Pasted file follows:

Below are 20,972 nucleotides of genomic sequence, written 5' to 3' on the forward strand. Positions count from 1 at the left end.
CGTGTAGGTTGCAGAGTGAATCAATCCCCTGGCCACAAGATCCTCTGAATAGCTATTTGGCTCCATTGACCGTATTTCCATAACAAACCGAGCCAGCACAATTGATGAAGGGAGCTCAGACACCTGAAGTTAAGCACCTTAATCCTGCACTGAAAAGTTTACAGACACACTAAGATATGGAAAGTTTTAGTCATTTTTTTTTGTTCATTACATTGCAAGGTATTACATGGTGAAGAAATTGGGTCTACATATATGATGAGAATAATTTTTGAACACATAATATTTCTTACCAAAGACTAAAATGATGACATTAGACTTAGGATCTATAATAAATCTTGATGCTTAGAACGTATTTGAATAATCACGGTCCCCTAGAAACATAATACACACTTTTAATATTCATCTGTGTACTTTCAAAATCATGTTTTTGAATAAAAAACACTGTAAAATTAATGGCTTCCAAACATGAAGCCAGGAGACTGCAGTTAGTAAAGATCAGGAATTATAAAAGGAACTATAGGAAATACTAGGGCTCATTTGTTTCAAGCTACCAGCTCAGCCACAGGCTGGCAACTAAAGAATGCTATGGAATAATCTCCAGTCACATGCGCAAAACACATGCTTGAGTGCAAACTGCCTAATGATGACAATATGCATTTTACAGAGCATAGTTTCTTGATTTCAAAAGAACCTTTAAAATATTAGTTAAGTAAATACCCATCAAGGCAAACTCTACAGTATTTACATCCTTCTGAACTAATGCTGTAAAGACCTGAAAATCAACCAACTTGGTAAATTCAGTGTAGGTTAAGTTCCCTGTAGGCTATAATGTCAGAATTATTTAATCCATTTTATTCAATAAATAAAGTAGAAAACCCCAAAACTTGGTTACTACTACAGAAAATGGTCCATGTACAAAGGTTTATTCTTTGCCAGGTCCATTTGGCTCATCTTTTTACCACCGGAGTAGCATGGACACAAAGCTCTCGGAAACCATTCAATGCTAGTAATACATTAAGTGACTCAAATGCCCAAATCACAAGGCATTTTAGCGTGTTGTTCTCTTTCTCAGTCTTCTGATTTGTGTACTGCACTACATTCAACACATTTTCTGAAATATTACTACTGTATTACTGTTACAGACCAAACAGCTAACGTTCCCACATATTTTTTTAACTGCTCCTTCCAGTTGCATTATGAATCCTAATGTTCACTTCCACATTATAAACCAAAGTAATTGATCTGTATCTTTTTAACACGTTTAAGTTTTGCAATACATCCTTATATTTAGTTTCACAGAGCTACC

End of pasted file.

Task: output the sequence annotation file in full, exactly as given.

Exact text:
Below are 20,972 nucleotides of genomic sequence, written 5' to 3' on the forward strand. Positions count from 1 at the left end.
CGTGTAGGTTGCAGAGTGAATCAATCCCCTGGCCACAAGATCCTCTGAATAGCTATTTGGCTCCATTGACCGTATTTCCATAACAAACCGAGCCAGCACAATTGATGAAGGGAGCTCAGACACCTGAAGTTAAGCACCTTAATCCTGCACTGAAAAGTTTACAGACACACTAAGATATGGAAAGTTTTAGTCATTTTTTTTTGTTCATTACATTGCAAGGTATTACATGGTGAAGAAATTGGGTCTACATATATGATGAGAATAATTTTTGAACACATAATATTTCTTACCAAAGACTAAAATGATGACATTAGACTTAGGATCTATAATAAATCTTGATGCTTAGAACGTATTTGAATAATCACGGTCCCCTAGAAACATAATACACACTTTTAATATTCATCTGTGTACTTTCAAAATCATGTTTTTGAATAAAAAACACTGTAAAATTAATGGCTTCCAAACATGAAGCCAGGAGACTGCAGTTAGTAAAGATCAGGAATTATAAAAGGAACTATAGGAAATACTAGGGCTCATTTGTTTCAAGCTACCAGCTCAGCCACAGGCTGGCAACTAAAGAATGCTATGGAATAATCTCCAGTCACATGCGCAAAACACATGCTTGAGTGCAAACTGCCTAATGATGACAATATGCATTTTACAGAGCATAGTTTCTTGATTTCAAAAGAACCTTTAAAATATTAGTTAAGTAAATACCCATCAAGGCAAACTCTACAGTATTTACATCCTTCTGAACTAATGCTGTAAAGACCTGAAAATCAACCAACTTGGTAAATTCAGTGTAGGTTAAGTTCCCTGTAGGCTATAATGTCAGAATTATTTAATCCATTTTATTCAATAAATAAAGTAGAAAACCCCAAAACTTGGTTACTACTACAGAAAATGGTCCATGTACAAAGGTTTATTCTTTGCCAGGTCCATTTGGCTCATCTTTTTACCACCGGAGTAGCATGGACACAAAGCTCTCGGAAACCATTCAATGCTAGTAATACATTAAGTGACTCAAATGCCCAAATCACAAGGCATTTTAGCGTGTTGTTCTCTTTCTCAGTCTTCTGATTTGTGTACTGCACTACATTCAACACATTTTCTGAAATATTACTACTGTATTACTGTTACAGACCAAACAGCTAACGTTCCCACATATTTTTTTAACTGCTCCTTCCAGTTGCATTATGAATCCTAATGTTCACTTCCACATTATAAACCAAAGTAATTGATCTGTATCTTTTTAACACGTTTAAGTTTTGCAATACATCCTTATATTTAGTTTCACAGAGCTACC